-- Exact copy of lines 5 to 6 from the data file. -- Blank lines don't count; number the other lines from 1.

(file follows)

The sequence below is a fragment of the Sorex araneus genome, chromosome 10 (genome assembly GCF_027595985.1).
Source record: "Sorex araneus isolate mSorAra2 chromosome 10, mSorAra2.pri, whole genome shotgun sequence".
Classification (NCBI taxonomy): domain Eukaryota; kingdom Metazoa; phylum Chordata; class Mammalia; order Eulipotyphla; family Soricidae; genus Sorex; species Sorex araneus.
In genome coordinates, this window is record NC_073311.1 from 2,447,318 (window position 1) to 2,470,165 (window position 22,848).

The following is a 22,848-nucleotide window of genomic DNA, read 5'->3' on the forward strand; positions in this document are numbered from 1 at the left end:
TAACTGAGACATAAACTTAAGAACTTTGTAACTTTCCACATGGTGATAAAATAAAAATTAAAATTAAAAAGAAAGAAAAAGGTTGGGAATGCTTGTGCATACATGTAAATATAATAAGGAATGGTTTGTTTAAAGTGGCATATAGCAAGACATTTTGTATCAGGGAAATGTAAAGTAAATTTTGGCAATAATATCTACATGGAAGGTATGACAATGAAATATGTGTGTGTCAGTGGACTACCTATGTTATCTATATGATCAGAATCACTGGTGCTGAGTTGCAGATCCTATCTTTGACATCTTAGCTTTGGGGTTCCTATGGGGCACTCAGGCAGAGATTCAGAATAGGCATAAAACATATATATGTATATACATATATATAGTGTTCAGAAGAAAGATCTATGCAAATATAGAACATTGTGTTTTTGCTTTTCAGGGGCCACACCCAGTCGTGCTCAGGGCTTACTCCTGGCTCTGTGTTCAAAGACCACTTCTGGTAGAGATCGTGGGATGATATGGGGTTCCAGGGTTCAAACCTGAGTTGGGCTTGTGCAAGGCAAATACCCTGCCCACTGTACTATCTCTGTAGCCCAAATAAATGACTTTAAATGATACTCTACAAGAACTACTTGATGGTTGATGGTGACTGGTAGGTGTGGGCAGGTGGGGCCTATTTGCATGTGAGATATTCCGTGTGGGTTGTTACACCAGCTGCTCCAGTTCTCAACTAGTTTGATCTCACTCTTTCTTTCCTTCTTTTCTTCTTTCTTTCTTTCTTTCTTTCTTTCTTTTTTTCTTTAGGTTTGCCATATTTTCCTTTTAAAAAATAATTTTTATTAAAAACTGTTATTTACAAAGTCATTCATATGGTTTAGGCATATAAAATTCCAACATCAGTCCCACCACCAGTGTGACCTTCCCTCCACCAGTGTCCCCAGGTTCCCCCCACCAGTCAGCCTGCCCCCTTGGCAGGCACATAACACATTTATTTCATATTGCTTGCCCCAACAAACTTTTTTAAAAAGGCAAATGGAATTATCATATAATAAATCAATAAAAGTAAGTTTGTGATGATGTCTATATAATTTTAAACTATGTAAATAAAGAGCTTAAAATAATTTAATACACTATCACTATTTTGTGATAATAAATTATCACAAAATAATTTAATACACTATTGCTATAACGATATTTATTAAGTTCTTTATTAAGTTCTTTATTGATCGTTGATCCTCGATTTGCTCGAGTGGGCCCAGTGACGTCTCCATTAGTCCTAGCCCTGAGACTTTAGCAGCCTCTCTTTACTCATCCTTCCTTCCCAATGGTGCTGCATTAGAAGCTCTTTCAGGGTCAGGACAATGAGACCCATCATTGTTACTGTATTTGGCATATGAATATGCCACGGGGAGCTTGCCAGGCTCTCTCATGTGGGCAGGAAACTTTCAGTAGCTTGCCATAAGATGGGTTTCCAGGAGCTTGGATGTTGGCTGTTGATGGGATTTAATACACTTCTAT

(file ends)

The following is a 22,848-nucleotide window of genomic DNA, read 5'->3' on the forward strand; positions in this document are numbered from 1 at the left end:
TAACTGAGACATAAACTTAAGAACTTTGTAACTTTCCACATGGTGATAAAATAAAAATTAAAATTAAAAAGAAAGAAAAAGGTTGGGAATGCTTGTGCATACATGTAAATATAATAAGGAATGGTTTGTTTAAAGTGGCATATAGCAAGACATTTTGTATCAGGGAAATGTAAAGTAAATTTTGGCAATAATATCTACATGGAAGGTATGACAATGAAATATGTGTGTGTCAGTGGACTACCTATGTTATCTATATGATCAGAATCACTGGTGCTGAGTTGCAGATCCTATCTTTGACATCTTAGCTTTGGGGTTCCTATGGGGCACTCAGGCAGAGATTCAGAATAGGCATAAAACATATATATGTATATACATATATATAGTGTTCAGAAGAAAGATCTATGCAAATATAGAACATTGTGTTTTTGCTTTTCAGGGGCCACACCCAGTCGTGCTCAGGGCTTACTCCTGGCTCTGTGTTCAAAGACCACTTCTGGTAGAGATCGTGGGATGATATGGGGTTCCAGGGTTCAAACCTGAGTTGGGCTTGTGCAAGGCAAATACCCTGCCCACTGTACTATCTCTGTAGCCCAAATAAATGACTTTAAATGATACTCTACAAGAACTACTTGATGGTTGATGGTGACTGGTAGGTGTGGGCAGGTGGGGCCTATTTGCATGTGAGATATTCCGTGTGGGTTGTTACACCAGCTGCTCCAGTTCTCAACTAGTTTGATCTCACTCTTTCTTTCCTTCTTTTCTTCTTTCTTTCTTTCTTTCTTTCTTTCTTTTTTTCTTTAGGTTTGCCATATTTTCCTTTTAAAAAATAATTTTTATTAAAAACTGTTATTTACAAAGTCATTCATATGGTTTAGGCATATAAAATTCCAACATCAGTCCCACCACCAGTGTGACCTTCCCTCCACCAGTGTCCCCAGGTTCCCCCCACCAGTCAGCCTGCCCCCTTGGCAGGCACATAACACATTTATTTCATATTGCTTGCCCCAACAAACTTTTTTAAAAAGGCAAATGGAATTATCATATAATAAATCAATAAAAGTAAGTTTGTGATGATGTCTATATAATTTTAAACTATGTAAATAAAGAGCTTAAAATAATTTAATACACTATCACTATTTTGTGATAATAAATTATCACAAAATAATTTAATACACTATTGCTATAACGATATTTATTAAGTTCTTTATTAAGTTCTTTATTGATCGTTGATCCTCGATTTGCTCGAGTGGGCCCAGTGACGTCTCCATTAGTCCTAGCCCTGAGACTTTAGCAGCCTCTCTTTACTCATCCTTCCTTCCCAATGGTGCTGCATTAGAAGCTCTTTCAGGGTCAGGACAATGAGACCCATCATTGTTACTGTATTTGGCATATGAATATGCCACGGGGAGCTTGCCAGGCTCTCTCATGTGGGCAGGAAACTTTCAGTAGCTTGCCATAAGATGGGTTTCCAGGAGCTTGGATGTTGGCTGTTGATGGGATTTAATACACTTCTAT